Euclid police, family looking for answers in deadly hit-skip - Cleveland 19 News Cleveland, OH

Euclid police, family looking for answers in deadly hit-skip

Vernice Crutcher, 60, was hit and killed Saturday night on Euclid Avenue near Grand Boulevard. (Source: Crutcher family) Vernice Crutcher, 60, was hit and killed Saturday night on Euclid Avenue near Grand Boulevard. (Source: Crutcher family)
Picture of possible suspect's vehicle. (Source: Euclid Police Department) Picture of possible suspect's vehicle. (Source: Euclid Police Department)
Site of the Saturday evening hit-skip, according to Euclid police. Site of the Saturday evening hit-skip, according to Euclid police.
EUCLID, OH (WOIO) -

Family members of the victim involved a deadly hit-skip are asking for the public’s help in finding the driver of the car that caused the fatal accident.

Vernice Crutcher, 60, was hit and killed Saturday at about 5:20 p.m. police said. Crutcher was walking westbound in the road on Euclid Avenue near Grand Boulevard when she was hit from behind. She later died from her injuries.

“When I got the call and I heard [the police officer] but I didn't hear him so after I hung up, I'm saying to my friend, ‘Oh my God I know I ain't heard what I just heard,’” said Kathylean Crutcher, Vernice’s niece.  “They told me to come to the hospital, my aunt was in critical condition when I got there it was no critical condition my aunt was gone.”

Police have reached out to local businesses to obtain surveillance video that shows the road around the time when Vernice was killed. They have released a picture from that video, showing what appears to be a light-colored sedan speeding away from the scene around the time that Vernice was killed. Euclid police Lt. Mitch Houser told Cleveland 19 that the car in question was going much faster than other traffic in the area, speeding away from the scene.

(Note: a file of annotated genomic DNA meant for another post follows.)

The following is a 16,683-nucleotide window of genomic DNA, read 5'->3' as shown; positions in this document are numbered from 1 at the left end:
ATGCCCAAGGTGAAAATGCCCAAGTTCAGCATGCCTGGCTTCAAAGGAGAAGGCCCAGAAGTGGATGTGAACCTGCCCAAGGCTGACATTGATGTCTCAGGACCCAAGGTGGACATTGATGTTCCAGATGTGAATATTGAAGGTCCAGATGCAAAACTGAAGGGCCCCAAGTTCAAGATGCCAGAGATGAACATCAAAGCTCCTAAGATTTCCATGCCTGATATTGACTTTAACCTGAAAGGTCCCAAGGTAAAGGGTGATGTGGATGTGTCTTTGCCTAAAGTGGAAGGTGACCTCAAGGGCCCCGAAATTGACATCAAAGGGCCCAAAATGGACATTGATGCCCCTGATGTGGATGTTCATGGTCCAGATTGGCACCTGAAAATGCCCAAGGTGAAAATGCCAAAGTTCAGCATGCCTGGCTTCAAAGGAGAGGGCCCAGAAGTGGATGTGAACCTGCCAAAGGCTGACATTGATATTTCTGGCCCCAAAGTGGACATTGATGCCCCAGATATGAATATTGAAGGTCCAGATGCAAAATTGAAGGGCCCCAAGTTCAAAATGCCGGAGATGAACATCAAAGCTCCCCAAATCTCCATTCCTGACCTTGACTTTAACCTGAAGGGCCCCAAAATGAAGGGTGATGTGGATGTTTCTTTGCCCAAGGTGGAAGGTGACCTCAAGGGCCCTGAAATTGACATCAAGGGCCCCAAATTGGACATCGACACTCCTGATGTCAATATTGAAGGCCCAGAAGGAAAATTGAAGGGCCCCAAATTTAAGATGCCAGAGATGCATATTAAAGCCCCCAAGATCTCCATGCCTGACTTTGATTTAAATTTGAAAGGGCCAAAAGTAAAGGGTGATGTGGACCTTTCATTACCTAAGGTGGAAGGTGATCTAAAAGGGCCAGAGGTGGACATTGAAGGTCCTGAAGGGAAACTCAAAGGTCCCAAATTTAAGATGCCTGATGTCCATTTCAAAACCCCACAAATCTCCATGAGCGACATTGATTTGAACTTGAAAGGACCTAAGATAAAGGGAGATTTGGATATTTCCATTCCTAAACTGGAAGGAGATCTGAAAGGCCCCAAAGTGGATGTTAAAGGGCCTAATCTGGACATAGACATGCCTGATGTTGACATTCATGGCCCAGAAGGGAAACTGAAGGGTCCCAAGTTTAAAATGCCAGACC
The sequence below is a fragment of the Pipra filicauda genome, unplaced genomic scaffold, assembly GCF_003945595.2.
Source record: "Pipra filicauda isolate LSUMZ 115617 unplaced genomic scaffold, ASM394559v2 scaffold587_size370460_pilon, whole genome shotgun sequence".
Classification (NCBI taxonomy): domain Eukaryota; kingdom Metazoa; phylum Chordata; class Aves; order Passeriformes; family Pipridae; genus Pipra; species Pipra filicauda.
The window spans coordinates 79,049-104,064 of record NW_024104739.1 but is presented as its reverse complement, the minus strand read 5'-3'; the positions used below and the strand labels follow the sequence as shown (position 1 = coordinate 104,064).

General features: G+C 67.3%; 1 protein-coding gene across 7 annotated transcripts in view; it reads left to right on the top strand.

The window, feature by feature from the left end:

Houser said the driver of the vehicle that hit Vernice should do the responsible and honorable thing and come forward.

“We understand there’s situations that sometimes can be explained away, sometimes they can’t, but whatever the case is: every and any victim in this city deserves justice,” said Houser. “For Vernice, for her family, for her loved ones, for motorists and everyone traveling on our roadways and our sidewalks, come forward and let us work it out with you.”

Vernice’s family echoed that sentiment, describing their pain at Vernice’s death, which is amplified by not knowing who is responsible.

“Anytime you lose a loved one is a very painful time, but especially during the holidays, it's so tragic it will always be a hurtful memory and Christmas will never be the same again,” said Brenda Jean Beasley, Vernice’s younger sister. “If it was your loved one you'd want someone to say something as well.”

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